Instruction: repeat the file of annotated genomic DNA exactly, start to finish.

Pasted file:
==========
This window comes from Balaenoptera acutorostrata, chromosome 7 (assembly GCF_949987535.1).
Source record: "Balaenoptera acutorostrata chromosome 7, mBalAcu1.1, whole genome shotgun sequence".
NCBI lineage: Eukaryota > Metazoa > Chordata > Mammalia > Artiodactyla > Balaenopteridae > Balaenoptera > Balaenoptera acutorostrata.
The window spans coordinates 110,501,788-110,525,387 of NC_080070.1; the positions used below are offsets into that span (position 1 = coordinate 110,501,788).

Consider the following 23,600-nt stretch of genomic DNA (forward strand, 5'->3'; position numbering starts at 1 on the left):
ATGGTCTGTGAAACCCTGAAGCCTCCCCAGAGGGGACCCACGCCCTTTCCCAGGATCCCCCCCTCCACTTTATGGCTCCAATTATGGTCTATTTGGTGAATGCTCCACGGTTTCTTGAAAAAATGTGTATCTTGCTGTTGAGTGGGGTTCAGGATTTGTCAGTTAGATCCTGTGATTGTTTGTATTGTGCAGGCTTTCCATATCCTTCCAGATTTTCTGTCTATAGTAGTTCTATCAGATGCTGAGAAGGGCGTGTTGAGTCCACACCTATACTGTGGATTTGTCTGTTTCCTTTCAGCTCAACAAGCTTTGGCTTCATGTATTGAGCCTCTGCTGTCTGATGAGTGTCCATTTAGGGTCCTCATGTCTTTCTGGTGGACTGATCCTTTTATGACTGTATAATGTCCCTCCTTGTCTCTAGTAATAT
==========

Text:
This window comes from Balaenoptera acutorostrata, chromosome 7 (assembly GCF_949987535.1).
Source record: "Balaenoptera acutorostrata chromosome 7, mBalAcu1.1, whole genome shotgun sequence".
NCBI lineage: Eukaryota > Metazoa > Chordata > Mammalia > Artiodactyla > Balaenopteridae > Balaenoptera > Balaenoptera acutorostrata.
The window spans coordinates 110,501,788-110,525,387 of NC_080070.1; the positions used below are offsets into that span (position 1 = coordinate 110,501,788).

Consider the following 23,600-nt stretch of genomic DNA (forward strand, 5'->3'; position numbering starts at 1 on the left):
ATGGTCTGTGAAACCCTGAAGCCTCCCCAGAGGGGACCCACGCCCTTTCCCAGGATCCCCCCCTCCACTTTATGGCTCCAATTATGGTCTATTTGGTGAATGCTCCACGGTTTCTTGAAAAAATGTGTATCTTGCTGTTGAGTGGGGTTCAGGATTTGTCAGTTAGATCCTGTGATTGTTTGTATTGTGCAGGCTTTCCATATCCTTCCAGATTTTCTGTCTATAGTAGTTCTATCAGATGCTGAGAAGGGCGTGTTGAGTCCACACCTATACTGTGGATTTGTCTGTTTCCTTTCAGCTCAACAAGCTTTGGCTTCATGTATTGAGCCTCTGCTGTCTGATGAGTGTCCATTTAGGGTCCTCATGTCTTTCTGGTGGACTGATCCTTTTATGACTGTATAATGTCCCTCCTTGTCTCTAGTAATAT